She also uses that word 'revolution' about Papunya, and throws Immants Tillers into the equation, specifically his reference to a 'renaissance' in Aboriginal art, "likening (its) most recent history to a momentous period of revolutionary change and achievement in Western art". Given this frame of reference, Ryan then challenges conventional wisdom by questioning such terms as "Balgo art" in favour of acknowledging the work of individuals or language groups rather than communities.

Ryan's strength is that she bases her case on tracing a painterly progression from Johnny Warangkula's "creation of a dense field of dots", through Mick Namarari's "myriad dots and stippled markings which form broken fields of colour and tone", to "the superb colourist works of Pitjanjatjara artist Tommy Watson". Turkey Tolson, Rover Thomas, Kitty Kantilla and John Mawurndjul also join her pantheon of artists who moved from paintings of "a solemn liturgical power" to "a new visualisation and idea of the continent" - the essential point being that such a progression emerged from "the aesthetic impulse of the process of painting", not from anything New Agish or ethnographic.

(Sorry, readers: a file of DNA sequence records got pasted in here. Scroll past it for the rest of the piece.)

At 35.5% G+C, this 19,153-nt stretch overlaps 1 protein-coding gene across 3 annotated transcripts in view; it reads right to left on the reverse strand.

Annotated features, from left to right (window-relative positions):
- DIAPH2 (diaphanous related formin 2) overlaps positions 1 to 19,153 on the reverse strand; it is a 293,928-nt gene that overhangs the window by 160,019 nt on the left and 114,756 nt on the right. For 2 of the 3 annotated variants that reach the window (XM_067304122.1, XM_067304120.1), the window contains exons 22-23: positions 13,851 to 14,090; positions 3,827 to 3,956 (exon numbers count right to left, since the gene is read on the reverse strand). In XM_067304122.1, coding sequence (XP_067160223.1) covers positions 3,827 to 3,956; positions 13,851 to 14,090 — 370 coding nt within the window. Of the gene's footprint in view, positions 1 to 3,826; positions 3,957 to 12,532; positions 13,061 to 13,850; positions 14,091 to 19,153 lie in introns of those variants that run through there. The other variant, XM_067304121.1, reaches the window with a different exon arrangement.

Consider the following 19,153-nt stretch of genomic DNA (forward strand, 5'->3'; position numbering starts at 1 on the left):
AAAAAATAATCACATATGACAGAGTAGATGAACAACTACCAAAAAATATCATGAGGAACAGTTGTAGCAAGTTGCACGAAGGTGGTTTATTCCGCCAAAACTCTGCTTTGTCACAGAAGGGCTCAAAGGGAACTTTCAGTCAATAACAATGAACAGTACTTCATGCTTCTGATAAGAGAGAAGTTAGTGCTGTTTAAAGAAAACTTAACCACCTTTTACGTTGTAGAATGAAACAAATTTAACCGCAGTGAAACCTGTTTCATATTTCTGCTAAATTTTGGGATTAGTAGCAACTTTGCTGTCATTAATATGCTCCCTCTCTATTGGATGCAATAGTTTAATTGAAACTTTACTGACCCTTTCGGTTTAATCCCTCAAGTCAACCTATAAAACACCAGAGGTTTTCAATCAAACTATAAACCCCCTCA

Howard Morphy, the ANU academic and prolific author is marginally less of a proselytiser as he traces the Lavertys' collecting habits from their "wonder and awe" on first sighting Papunya art at the Brisbane Expo in 1988 to their asking the question, "What is its inspiration?". And Morphy's answer: "As with all major art traditions, the answer requires a journey into the history of the society that produced it; it also requires the universal human capacity to respond to form and apprehend aesthetic effort".